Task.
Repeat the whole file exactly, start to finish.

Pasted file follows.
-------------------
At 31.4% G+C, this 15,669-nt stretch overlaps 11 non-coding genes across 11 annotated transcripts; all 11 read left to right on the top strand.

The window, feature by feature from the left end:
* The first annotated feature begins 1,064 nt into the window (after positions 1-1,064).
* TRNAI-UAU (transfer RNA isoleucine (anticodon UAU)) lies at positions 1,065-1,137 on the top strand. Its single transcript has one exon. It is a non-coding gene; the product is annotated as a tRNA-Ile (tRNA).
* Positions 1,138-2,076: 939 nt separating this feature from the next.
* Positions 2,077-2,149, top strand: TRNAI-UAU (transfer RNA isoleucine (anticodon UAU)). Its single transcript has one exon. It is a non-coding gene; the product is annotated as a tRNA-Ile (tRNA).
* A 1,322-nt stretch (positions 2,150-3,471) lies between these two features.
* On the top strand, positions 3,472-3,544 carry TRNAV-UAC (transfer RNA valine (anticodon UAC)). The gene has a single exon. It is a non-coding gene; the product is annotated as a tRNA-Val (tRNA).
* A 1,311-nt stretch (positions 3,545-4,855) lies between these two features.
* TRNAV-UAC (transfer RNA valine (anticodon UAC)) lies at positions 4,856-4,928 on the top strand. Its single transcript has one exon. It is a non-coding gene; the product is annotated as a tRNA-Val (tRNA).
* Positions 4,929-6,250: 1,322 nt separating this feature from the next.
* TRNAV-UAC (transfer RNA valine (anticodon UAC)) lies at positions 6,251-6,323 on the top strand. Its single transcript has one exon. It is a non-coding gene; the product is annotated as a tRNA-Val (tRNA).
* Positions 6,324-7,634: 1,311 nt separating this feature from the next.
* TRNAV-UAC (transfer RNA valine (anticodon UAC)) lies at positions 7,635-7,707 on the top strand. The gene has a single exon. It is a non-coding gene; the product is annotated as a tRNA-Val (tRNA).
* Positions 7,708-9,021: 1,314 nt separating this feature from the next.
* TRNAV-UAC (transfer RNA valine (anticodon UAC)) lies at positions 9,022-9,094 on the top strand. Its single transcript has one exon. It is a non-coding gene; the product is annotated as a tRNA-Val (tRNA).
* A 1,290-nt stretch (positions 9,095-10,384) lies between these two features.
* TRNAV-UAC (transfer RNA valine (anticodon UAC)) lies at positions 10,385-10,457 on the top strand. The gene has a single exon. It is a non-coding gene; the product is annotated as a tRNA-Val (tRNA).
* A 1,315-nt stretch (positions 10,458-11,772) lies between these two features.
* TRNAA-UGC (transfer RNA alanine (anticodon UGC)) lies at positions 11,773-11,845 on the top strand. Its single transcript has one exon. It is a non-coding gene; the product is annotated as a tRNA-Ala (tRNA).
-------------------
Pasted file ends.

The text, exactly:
At 31.4% G+C, this 15,669-nt stretch overlaps 11 non-coding genes across 11 annotated transcripts; all 11 read left to right on the top strand.

The window, feature by feature from the left end:
* The first annotated feature begins 1,064 nt into the window (after positions 1-1,064).
* TRNAI-UAU (transfer RNA isoleucine (anticodon UAU)) lies at positions 1,065-1,137 on the top strand. Its single transcript has one exon. It is a non-coding gene; the product is annotated as a tRNA-Ile (tRNA).
* Positions 1,138-2,076: 939 nt separating this feature from the next.
* Positions 2,077-2,149, top strand: TRNAI-UAU (transfer RNA isoleucine (anticodon UAU)). Its single transcript has one exon. It is a non-coding gene; the product is annotated as a tRNA-Ile (tRNA).
* A 1,322-nt stretch (positions 2,150-3,471) lies between these two features.
* On the top strand, positions 3,472-3,544 carry TRNAV-UAC (transfer RNA valine (anticodon UAC)). The gene has a single exon. It is a non-coding gene; the product is annotated as a tRNA-Val (tRNA).
* A 1,311-nt stretch (positions 3,545-4,855) lies between these two features.
* TRNAV-UAC (transfer RNA valine (anticodon UAC)) lies at positions 4,856-4,928 on the top strand. Its single transcript has one exon. It is a non-coding gene; the product is annotated as a tRNA-Val (tRNA).
* Positions 4,929-6,250: 1,322 nt separating this feature from the next.
* TRNAV-UAC (transfer RNA valine (anticodon UAC)) lies at positions 6,251-6,323 on the top strand. Its single transcript has one exon. It is a non-coding gene; the product is annotated as a tRNA-Val (tRNA).
* Positions 6,324-7,634: 1,311 nt separating this feature from the next.
* TRNAV-UAC (transfer RNA valine (anticodon UAC)) lies at positions 7,635-7,707 on the top strand. The gene has a single exon. It is a non-coding gene; the product is annotated as a tRNA-Val (tRNA).
* Positions 7,708-9,021: 1,314 nt separating this feature from the next.
* TRNAV-UAC (transfer RNA valine (anticodon UAC)) lies at positions 9,022-9,094 on the top strand. Its single transcript has one exon. It is a non-coding gene; the product is annotated as a tRNA-Val (tRNA).
* A 1,290-nt stretch (positions 9,095-10,384) lies between these two features.
* TRNAV-UAC (transfer RNA valine (anticodon UAC)) lies at positions 10,385-10,457 on the top strand. The gene has a single exon. It is a non-coding gene; the product is annotated as a tRNA-Val (tRNA).
* A 1,315-nt stretch (positions 10,458-11,772) lies between these two features.
* TRNAA-UGC (transfer RNA alanine (anticodon UGC)) lies at positions 11,773-11,845 on the top strand. Its single transcript has one exon. It is a non-coding gene; the product is annotated as a tRNA-Ala (tRNA).